Aman Cheema (00:03:25) – So the angle here is historically fraud, fraud detection used to be around, at best writing rules into some sort of computer system that were quite binary. And that said, you know, Shaun, if he spends over $1,000, that doesn’t look right for Shaun. So stop doing Shaun. Anytime Shaun does $1,000 transactions, stop it, decline it. Very binary rules remain limited, but sometimes can be relatively effective. So we say if you don’t have anything, have rules. At least, at least you got a good chance to catch something. What adaptive behavior analytics does is it tries to understand you and create a profile of you, and therefore understands what is your good behavior. And therefore, if you deviate from your good behavior says, that is not right. Like Shaun typically does his payments on a Friday and you did it for this amount, and it’s typically from this device and it’s for, from these two of these merchants, etc.. So builds a pattern. Understand your pattern, but then all of a sudden you start doing $1 million payments every Monday, and it’s to various countries around the world that’s a bit odd.

Aman Cheema (00:04:36) – Right? So, so this is a bit odd. It’s not a normal Shaun behavior. It flags it in the system. It sends it back to to whoever your bank is and says maybe you want to look at this transaction or actually probably decline it. Right. So that’s what these models are doing. Right. and the power of these models that you don’t have to go back into these models and retrain it. So for example, your pattern changes, the fraud attacks change. You don’t have to go in and have real hard code the system again. It’s learning. It’s always learning your behavior. It’s always learning your patterns. It’s always learning the the fraud attacks that are out there. So you don’t have to go in and, you know, have the machine learning, machine learning model working, sitting in the background and say, well, I’ve done it. Now I can just walk away and just the the bank will be safe, it does that but as we always say though, it’s always good to have a human in the loop to keep an eye on the model to make sure it is always working.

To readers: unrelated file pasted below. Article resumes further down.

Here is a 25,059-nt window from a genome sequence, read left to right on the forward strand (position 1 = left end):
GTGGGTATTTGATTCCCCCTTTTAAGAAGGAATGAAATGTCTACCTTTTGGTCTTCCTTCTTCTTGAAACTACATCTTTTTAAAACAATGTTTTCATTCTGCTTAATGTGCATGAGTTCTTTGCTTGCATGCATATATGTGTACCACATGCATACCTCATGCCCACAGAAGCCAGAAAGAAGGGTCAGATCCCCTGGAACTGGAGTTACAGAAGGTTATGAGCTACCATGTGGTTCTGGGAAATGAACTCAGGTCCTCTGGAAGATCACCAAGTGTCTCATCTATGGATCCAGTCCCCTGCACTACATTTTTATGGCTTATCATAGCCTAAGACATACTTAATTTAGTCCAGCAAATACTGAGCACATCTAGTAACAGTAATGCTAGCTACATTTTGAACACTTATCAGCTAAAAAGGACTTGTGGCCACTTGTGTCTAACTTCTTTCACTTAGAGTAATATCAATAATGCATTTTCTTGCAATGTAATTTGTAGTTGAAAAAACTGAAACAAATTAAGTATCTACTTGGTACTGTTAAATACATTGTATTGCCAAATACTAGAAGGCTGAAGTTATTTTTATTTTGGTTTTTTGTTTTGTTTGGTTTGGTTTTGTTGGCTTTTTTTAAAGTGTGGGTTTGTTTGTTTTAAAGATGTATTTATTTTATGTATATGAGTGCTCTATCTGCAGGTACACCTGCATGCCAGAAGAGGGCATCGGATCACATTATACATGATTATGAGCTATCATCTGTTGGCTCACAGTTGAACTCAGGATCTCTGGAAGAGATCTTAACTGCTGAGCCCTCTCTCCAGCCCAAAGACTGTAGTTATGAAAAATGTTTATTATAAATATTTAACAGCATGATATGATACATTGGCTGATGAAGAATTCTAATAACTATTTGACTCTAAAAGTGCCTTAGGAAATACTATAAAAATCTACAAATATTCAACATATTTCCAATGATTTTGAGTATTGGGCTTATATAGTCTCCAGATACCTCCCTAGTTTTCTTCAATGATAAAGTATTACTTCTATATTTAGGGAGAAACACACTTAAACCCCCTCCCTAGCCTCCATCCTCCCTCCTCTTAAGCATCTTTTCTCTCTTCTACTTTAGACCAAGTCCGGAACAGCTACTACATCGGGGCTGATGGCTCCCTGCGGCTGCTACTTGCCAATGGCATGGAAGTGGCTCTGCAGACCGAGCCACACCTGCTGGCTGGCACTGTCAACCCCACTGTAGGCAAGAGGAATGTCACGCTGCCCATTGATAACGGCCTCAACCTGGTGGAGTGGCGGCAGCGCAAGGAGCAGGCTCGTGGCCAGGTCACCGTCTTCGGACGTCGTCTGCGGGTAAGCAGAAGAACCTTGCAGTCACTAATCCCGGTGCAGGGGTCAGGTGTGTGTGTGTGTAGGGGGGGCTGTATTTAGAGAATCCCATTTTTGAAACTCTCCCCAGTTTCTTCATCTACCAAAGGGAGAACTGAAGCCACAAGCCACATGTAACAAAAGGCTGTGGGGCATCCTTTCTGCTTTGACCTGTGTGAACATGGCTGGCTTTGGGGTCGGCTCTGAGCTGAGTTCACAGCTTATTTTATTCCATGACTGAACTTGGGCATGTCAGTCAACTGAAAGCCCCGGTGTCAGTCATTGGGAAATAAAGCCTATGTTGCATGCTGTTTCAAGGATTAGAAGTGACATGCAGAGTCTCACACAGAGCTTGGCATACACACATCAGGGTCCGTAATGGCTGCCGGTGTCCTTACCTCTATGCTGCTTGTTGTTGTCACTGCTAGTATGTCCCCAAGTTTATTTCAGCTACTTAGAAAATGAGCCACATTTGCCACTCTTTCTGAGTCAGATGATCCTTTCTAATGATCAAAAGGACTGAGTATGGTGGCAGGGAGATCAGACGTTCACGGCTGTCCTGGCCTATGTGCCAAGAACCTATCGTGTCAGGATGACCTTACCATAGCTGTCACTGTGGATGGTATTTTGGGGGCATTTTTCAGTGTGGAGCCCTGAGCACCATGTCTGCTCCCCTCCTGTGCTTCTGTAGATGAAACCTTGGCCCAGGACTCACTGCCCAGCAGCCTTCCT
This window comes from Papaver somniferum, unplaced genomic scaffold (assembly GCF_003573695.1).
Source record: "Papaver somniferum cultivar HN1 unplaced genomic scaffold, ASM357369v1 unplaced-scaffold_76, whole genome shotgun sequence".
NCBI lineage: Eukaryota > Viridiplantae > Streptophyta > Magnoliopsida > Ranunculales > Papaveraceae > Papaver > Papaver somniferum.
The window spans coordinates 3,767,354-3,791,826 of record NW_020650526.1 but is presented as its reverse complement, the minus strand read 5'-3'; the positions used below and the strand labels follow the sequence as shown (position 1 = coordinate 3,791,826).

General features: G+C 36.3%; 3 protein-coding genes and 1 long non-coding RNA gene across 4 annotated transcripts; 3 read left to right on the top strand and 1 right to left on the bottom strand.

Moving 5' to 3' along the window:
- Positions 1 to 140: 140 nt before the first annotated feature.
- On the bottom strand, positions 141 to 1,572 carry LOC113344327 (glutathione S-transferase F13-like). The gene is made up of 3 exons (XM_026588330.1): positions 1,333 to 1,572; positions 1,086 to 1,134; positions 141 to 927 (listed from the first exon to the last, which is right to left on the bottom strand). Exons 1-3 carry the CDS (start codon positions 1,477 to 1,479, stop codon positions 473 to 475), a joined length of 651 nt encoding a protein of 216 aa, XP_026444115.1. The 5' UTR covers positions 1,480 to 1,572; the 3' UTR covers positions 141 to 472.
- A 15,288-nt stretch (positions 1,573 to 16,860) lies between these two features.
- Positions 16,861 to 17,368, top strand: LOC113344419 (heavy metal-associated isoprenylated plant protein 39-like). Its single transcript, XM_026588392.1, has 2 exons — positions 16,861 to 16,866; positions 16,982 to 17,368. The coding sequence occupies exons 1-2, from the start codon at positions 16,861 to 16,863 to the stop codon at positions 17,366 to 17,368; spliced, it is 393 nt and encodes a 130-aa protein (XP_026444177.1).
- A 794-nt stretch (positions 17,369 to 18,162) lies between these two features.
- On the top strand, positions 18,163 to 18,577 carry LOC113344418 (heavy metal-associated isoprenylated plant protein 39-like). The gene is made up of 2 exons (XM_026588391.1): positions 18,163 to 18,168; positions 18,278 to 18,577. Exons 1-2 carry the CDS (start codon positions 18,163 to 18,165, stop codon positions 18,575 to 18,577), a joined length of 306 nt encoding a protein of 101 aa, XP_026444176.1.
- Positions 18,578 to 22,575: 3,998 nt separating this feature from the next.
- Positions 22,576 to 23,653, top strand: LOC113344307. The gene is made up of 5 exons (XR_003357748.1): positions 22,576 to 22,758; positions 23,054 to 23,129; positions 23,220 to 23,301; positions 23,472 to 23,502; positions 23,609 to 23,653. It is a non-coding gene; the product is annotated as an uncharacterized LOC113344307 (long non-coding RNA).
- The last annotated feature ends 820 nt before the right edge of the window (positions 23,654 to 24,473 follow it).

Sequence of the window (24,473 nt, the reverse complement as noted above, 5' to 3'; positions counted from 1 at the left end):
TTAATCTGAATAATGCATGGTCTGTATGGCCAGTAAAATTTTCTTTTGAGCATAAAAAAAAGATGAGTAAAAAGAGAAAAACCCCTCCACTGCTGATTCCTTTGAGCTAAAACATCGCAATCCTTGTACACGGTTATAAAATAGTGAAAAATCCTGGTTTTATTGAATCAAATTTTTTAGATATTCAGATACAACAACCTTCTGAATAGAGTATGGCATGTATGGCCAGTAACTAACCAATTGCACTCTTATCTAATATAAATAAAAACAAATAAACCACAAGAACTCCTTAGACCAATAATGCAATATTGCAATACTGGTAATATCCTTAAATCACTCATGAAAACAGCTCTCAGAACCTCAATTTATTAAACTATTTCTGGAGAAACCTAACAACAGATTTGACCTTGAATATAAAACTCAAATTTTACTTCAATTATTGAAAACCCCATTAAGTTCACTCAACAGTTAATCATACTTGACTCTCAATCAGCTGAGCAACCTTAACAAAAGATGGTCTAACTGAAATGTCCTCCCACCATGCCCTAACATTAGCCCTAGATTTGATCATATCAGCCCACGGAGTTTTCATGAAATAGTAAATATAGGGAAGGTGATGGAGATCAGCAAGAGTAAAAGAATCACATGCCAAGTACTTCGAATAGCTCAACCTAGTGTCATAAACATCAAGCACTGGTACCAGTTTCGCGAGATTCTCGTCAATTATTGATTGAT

Aman Cheema (00:05:30) – But the essence of the model is always retuning. It’s always self-learning, and therefore the detection rates of fraud don’t drop off. They’re continually improve.

Shaun Ferrari (00:05:40) – Yeah and I think that was one of the fascinating things in hearing you discuss what’s, what’s going on in this space over the week, is that I always kind of assumed that you brought up the retraining of the model piece, that it would be a pretty massive undertaking, for an institution to be like, okay, I need to input or inject one of these models in my process flow, and then it’s like, okay, well, I gotta train and I gotta do this and get all the data. I think that was one of the big takeaways that I had was that no, because it I’m probably oversimplifying, but if it’s because it’s based on kind of your personal behavior, it’s not necessarily needed to take a whole lot of time to learn the specifics of that institution.

Aman Cheema (00:06:21) – It’s correct. So the, the, the way these models have developed and, you know, Featurespace began for 15 years and only been doing this, you know, 13 for for 15 years.

Aman Cheema (00:06:31) – So we’ve got a lot of experience, right, of of building these models and seeing how they perform, combining with our expertise in payments and frauds. The models that get quite, quite sophisticated pretty quick, but it sounds very complex. Well, I don’t think my team will be able to understand these models, and I think we’ll be able to deploy these models. We’ve done a lot of work in making sure that organizations can use these models very quickly and very effectively. So we’ve hidden all of that complexity behind the scenes. So now we’re in situations where, where you can take a model, most of these models can be pre-trained and they can be deployed in, in sometimes in days. Yeah. Yeah. It depends on the organization situation. but we can take a cod’s take a model that’s detecting cod, cod card fraud, get deployed within 30 days. And because it’s pre-trained it doesn’t need a lot of data. So in fact, as soon as this 30 days implementation is done, you can start to detect fraud.